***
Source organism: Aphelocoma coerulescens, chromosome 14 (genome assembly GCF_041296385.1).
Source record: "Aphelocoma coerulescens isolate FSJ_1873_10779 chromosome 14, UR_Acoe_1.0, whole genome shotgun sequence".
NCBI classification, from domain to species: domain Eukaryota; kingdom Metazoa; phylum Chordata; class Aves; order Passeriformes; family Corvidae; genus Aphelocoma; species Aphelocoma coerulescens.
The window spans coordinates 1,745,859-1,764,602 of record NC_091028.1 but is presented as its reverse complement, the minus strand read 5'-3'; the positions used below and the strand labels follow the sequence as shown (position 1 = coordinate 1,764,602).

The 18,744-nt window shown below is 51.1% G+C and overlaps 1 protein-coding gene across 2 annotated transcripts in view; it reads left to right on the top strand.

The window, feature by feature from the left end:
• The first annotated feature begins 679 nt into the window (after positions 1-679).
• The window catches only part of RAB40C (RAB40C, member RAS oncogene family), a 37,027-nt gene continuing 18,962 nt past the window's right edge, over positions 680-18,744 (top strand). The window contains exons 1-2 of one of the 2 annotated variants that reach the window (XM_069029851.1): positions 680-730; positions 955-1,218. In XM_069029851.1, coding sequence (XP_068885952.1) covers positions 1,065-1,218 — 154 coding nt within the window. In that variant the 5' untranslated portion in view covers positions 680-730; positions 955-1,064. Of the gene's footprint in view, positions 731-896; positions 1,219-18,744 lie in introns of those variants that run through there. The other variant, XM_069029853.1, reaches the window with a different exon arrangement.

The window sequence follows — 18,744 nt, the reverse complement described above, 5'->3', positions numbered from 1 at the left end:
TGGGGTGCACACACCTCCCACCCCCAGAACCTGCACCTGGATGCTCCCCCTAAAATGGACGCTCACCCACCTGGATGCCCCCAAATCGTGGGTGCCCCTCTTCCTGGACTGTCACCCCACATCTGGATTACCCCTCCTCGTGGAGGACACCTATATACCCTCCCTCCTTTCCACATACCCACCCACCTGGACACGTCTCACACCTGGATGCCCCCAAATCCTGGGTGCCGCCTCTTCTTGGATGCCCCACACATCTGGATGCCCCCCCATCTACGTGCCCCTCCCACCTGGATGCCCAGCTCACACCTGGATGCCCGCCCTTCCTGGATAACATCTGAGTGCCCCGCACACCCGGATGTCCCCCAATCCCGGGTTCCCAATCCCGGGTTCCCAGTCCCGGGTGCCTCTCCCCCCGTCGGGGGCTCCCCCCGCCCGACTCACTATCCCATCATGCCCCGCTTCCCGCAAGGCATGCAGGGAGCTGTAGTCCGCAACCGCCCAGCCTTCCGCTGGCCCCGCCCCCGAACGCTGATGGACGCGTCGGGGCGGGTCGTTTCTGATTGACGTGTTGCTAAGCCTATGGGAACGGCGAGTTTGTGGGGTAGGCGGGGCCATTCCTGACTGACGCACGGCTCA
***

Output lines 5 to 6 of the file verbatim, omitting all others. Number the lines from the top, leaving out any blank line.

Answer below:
The 18,744-nt window shown below is 51.1% G+C and overlaps 1 protein-coding gene across 2 annotated transcripts in view; it reads left to right on the top strand.

The window, feature by feature from the left end: